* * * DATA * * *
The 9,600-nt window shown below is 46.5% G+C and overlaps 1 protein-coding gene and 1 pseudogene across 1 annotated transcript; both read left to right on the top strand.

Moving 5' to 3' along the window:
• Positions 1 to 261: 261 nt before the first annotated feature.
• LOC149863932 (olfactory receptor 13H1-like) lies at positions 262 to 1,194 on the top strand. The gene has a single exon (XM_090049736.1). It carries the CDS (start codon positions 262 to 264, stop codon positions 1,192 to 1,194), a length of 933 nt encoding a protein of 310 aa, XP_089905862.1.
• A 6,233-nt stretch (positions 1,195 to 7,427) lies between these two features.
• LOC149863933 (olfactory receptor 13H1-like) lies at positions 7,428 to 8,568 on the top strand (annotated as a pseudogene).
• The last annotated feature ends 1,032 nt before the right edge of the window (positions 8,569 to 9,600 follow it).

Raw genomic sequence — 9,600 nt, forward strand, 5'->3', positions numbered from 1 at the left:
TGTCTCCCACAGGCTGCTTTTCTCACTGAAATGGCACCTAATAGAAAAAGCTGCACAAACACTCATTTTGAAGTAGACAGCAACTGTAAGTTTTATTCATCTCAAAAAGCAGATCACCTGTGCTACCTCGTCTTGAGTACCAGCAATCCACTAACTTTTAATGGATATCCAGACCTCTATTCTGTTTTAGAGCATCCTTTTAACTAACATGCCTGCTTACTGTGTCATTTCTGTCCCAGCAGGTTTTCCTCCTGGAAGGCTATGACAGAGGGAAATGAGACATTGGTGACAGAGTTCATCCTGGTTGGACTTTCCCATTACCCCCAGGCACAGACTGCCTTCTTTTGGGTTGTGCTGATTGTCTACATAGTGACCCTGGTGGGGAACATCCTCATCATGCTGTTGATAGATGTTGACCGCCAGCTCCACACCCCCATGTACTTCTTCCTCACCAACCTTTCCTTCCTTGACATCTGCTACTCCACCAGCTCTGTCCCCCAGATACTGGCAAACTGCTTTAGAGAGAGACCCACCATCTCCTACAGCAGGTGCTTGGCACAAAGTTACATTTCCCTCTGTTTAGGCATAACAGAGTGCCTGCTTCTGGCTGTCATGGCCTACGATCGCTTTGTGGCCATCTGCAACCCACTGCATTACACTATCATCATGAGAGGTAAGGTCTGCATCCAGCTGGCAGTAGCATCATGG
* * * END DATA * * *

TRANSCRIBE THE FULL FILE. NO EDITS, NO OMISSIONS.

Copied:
The 9,600-nt window shown below is 46.5% G+C and overlaps 1 protein-coding gene and 1 pseudogene across 1 annotated transcript; both read left to right on the top strand.

Moving 5' to 3' along the window:
• Positions 1 to 261: 261 nt before the first annotated feature.
• LOC149863932 (olfactory receptor 13H1-like) lies at positions 262 to 1,194 on the top strand. The gene has a single exon (XM_090049736.1). It carries the CDS (start codon positions 262 to 264, stop codon positions 1,192 to 1,194), a length of 933 nt encoding a protein of 310 aa, XP_089905862.1.
• A 6,233-nt stretch (positions 1,195 to 7,427) lies between these two features.
• LOC149863933 (olfactory receptor 13H1-like) lies at positions 7,428 to 8,568 on the top strand (annotated as a pseudogene).
• The last annotated feature ends 1,032 nt before the right edge of the window (positions 8,569 to 9,600 follow it).

Raw genomic sequence — 9,600 nt, forward strand, 5'->3', positions numbered from 1 at the left:
TGTCTCCCACAGGCTGCTTTTCTCACTGAAATGGCACCTAATAGAAAAAGCTGCACAAACACTCATTTTGAAGTAGACAGCAACTGTAAGTTTTATTCATCTCAAAAAGCAGATCACCTGTGCTACCTCGTCTTGAGTACCAGCAATCCACTAACTTTTAATGGATATCCAGACCTCTATTCTGTTTTAGAGCATCCTTTTAACTAACATGCCTGCTTACTGTGTCATTTCTGTCCCAGCAGGTTTTCCTCCTGGAAGGCTATGACAGAGGGAAATGAGACATTGGTGACAGAGTTCATCCTGGTTGGACTTTCCCATTACCCCCAGGCACAGACTGCCTTCTTTTGGGTTGTGCTGATTGTCTACATAGTGACCCTGGTGGGGAACATCCTCATCATGCTGTTGATAGATGTTGACCGCCAGCTCCACACCCCCATGTACTTCTTCCTCACCAACCTTTCCTTCCTTGACATCTGCTACTCCACCAGCTCTGTCCCCCAGATACTGGCAAACTGCTTTAGAGAGAGACCCACCATCTCCTACAGCAGGTGCTTGGCACAAAGTTACATTTCCCTCTGTTTAGGCATAACAGAGTGCCTGCTTCTGGCTGTCATGGCCTACGATCGCTTTGTGGCCATCTGCAACCCACTGCATTACACTATCATCATGAGAGGTAAGGTCTGCATCCAGCTGGCAGTAGCATCATGG